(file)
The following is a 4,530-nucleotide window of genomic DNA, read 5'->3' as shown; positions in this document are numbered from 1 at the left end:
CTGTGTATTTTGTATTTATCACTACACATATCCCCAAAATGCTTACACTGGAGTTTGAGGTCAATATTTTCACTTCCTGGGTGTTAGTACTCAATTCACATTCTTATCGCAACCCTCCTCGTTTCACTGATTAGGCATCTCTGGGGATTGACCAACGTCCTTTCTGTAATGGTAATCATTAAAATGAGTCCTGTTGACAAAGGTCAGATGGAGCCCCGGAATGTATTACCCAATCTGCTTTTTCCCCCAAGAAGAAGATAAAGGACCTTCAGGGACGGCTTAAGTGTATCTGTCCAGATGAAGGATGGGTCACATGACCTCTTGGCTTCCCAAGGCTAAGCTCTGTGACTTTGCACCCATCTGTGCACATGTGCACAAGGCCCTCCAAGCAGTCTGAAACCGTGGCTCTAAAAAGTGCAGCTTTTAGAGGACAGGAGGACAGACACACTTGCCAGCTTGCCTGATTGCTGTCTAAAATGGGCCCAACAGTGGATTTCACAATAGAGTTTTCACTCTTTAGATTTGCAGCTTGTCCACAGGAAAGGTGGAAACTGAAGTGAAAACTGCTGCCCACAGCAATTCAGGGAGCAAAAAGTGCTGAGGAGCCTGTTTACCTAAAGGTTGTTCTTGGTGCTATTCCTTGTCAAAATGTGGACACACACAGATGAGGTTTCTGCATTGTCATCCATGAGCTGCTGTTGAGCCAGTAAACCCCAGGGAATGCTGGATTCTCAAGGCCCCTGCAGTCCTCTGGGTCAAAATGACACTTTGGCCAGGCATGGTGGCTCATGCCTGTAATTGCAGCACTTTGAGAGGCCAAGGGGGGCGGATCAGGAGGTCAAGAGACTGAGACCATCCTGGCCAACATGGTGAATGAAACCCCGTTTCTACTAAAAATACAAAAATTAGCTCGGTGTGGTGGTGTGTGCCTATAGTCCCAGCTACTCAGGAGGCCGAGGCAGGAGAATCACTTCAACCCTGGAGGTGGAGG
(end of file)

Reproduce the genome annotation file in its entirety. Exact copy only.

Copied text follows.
The following is a 4,530-nucleotide window of genomic DNA, read 5'->3' as shown; positions in this document are numbered from 1 at the left end:
CTGTGTATTTTGTATTTATCACTACACATATCCCCAAAATGCTTACACTGGAGTTTGAGGTCAATATTTTCACTTCCTGGGTGTTAGTACTCAATTCACATTCTTATCGCAACCCTCCTCGTTTCACTGATTAGGCATCTCTGGGGATTGACCAACGTCCTTTCTGTAATGGTAATCATTAAAATGAGTCCTGTTGACAAAGGTCAGATGGAGCCCCGGAATGTATTACCCAATCTGCTTTTTCCCCCAAGAAGAAGATAAAGGACCTTCAGGGACGGCTTAAGTGTATCTGTCCAGATGAAGGATGGGTCACATGACCTCTTGGCTTCCCAAGGCTAAGCTCTGTGACTTTGCACCCATCTGTGCACATGTGCACAAGGCCCTCCAAGCAGTCTGAAACCGTGGCTCTAAAAAGTGCAGCTTTTAGAGGACAGGAGGACAGACACACTTGCCAGCTTGCCTGATTGCTGTCTAAAATGGGCCCAACAGTGGATTTCACAATAGAGTTTTCACTCTTTAGATTTGCAGCTTGTCCACAGGAAAGGTGGAAACTGAAGTGAAAACTGCTGCCCACAGCAATTCAGGGAGCAAAAAGTGCTGAGGAGCCTGTTTACCTAAAGGTTGTTCTTGGTGCTATTCCTTGTCAAAATGTGGACACACACAGATGAGGTTTCTGCATTGTCATCCATGAGCTGCTGTTGAGCCAGTAAACCCCAGGGAATGCTGGATTCTCAAGGCCCCTGCAGTCCTCTGGGTCAAAATGACACTTTGGCCAGGCATGGTGGCTCATGCCTGTAATTGCAGCACTTTGAGAGGCCAAGGGGGGCGGATCAGGAGGTCAAGAGACTGAGACCATCCTGGCCAACATGGTGAATGAAACCCCGTTTCTACTAAAAATACAAAAATTAGCTCGGTGTGGTGGTGTGTGCCTATAGTCCCAGCTACTCAGGAGGCCGAGGCAGGAGAATCACTTCAACCCTGGAGGTGGAGG